Thursday, September 30, 2010

In Which I Am Dismissive of IQ

I'll start this out by saying that I have an IQ that falls, depending upon which of eight different results you want to look at, somewhere between really high and astronomically high. Considering that I'm a secretary, I fail to see how useful a high IQ really is. Opportunity is a useful thing, access is a useful thing, but an IQ above average isn't really all that useful.

I'm also suspicious of IQ measurements as a whole. There isn't a great deal of consensus as to what exactly is being measured, for one thing. There is a certain cultural bias to IQ tests. Also, while there is a tremendous amount of difference between the capabilities of people at the extreme high and low ends of the scale, there isn't much appreciable difference between the capabilities of people at the average and high ends of the scale. I'm not really sure why we bother to measure IQ at all, other than the fact that people really like numbers a lot.

For example, take a look at the above graph, describing IQ by religion. I suppose I could crow about atheists falling at the upper end of the graph, but look at the range described: 113.43 to 101.89. Don't feel bad Pentecostals, that's not much of a difference. In fact, given that my own IQ varies as much as 25 points depending upon which test result you look at, a range of 11.54 doesn't mean a thing. Basically, IQ doesn't vary according to religion.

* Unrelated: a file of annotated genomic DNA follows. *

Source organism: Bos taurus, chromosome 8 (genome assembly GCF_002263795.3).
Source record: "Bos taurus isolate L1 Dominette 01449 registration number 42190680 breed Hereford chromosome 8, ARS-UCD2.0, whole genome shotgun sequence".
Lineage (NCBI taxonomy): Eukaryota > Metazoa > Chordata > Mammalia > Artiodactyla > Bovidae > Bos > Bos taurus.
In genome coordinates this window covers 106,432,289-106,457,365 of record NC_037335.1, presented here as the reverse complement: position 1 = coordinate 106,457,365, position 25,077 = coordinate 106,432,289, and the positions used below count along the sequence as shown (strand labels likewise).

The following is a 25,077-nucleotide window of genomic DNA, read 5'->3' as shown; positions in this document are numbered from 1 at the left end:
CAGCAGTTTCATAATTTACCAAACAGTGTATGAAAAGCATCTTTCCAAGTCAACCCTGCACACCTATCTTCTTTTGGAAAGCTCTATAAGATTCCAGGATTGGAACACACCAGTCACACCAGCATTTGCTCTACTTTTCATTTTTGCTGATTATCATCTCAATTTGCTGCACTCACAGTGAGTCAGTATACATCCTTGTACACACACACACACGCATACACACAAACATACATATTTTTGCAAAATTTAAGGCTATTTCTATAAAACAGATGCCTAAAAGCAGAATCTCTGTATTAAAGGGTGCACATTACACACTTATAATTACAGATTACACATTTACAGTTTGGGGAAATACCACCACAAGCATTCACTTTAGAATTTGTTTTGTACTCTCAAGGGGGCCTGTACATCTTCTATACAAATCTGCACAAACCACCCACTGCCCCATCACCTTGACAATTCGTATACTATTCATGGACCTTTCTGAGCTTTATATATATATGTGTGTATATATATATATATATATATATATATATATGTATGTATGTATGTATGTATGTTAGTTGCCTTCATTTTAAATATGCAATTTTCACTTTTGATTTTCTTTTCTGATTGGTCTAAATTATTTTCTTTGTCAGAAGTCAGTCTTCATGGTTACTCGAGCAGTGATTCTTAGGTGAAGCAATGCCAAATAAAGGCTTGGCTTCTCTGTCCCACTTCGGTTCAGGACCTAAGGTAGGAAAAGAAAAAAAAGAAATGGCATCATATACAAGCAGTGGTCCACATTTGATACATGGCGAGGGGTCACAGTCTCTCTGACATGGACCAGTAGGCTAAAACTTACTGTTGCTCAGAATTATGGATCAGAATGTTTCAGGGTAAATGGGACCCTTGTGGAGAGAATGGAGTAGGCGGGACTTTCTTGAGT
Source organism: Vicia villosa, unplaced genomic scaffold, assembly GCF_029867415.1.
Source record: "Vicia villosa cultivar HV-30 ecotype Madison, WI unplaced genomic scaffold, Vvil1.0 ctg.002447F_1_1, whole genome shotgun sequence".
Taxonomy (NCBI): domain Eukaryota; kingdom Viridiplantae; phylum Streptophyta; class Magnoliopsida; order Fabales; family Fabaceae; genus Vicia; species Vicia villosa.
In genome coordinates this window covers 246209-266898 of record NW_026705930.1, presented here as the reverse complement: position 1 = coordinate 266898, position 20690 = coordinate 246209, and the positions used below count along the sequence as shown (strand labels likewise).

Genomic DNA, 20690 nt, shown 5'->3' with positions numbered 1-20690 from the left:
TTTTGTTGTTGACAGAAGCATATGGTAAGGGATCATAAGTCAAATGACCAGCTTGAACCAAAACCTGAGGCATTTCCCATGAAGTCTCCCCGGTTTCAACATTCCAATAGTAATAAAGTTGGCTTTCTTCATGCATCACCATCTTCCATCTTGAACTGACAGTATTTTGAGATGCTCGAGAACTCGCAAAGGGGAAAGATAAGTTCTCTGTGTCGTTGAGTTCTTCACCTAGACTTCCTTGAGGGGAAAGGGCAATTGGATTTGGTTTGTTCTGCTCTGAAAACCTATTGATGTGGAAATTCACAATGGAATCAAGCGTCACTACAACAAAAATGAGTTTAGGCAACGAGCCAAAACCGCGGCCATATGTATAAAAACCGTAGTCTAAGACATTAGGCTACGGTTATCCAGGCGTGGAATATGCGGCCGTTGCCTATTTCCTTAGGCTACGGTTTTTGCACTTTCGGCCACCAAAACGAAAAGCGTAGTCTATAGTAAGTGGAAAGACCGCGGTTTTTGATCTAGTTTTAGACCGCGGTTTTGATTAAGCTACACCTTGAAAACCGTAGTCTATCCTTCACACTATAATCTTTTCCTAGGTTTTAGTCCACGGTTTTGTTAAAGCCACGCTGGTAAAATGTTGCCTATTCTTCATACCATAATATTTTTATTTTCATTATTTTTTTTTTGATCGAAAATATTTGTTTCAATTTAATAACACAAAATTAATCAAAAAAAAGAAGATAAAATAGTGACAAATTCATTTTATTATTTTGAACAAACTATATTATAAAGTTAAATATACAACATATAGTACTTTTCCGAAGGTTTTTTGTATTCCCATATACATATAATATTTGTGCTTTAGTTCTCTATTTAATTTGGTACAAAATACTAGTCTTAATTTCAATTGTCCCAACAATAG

Anyway, that's my thoughts on the matter. I don't know what the difference is between believers and nonbelievers. I don't think it's intelligence. I've known some very foolish atheists and some very intelligent people who believe very foolish things. Whatever it is, smarts aren't in it.


  1. I have several problems with that graphic that come immediately to mind.

    First, if we take the information at face value it means that everyone's IQ is higher than average. This is impossible.

    Every IQ distribution I've seen puts an IQ of 100 as the median, meaning that half of all scores will fall above 100 and half will fall below, with the majority clustered around 100, thereby creating a classic bell curve.

    While I would agree that it's possible for a certain sub-set of the population to tend to be clustered above or below the median -- say the average IQ for astrophysicists is 115, while the average IQ for people with a specific learning disability is 85 -- I do not see how something as societally pervasive as religion could work that way. I find this especially odd since Roman Catholic is one option and Baptist another. Adherence to Catholicism is practically hereditary by now, so that particular denomination would almost certainly fall closer to 100. And, at least in America, Baptists are so pervasive that they would almost certainly be right at 100, if not below due to the possibility of the smarter Baptists self-selecting right out. Although they're close enough to 100 that I can't complain too much.

    Second, there's the question of the standard of deviation. It seems to give a different one for each group. But that doesn't make any sense, as the standard of deviation is derived from the data set itself, so if you have a point that's at the first standard of deviation, that's where it is. Moreover, for an IQ test the standard of deviation changes over at 15, so someone with an IQ of 115 had a standard of deviation of 1, not 15.

    Third, the average IQ of all respondents is 106. Again, this is impossible. For a large and pervasive enough data set the average should be 100.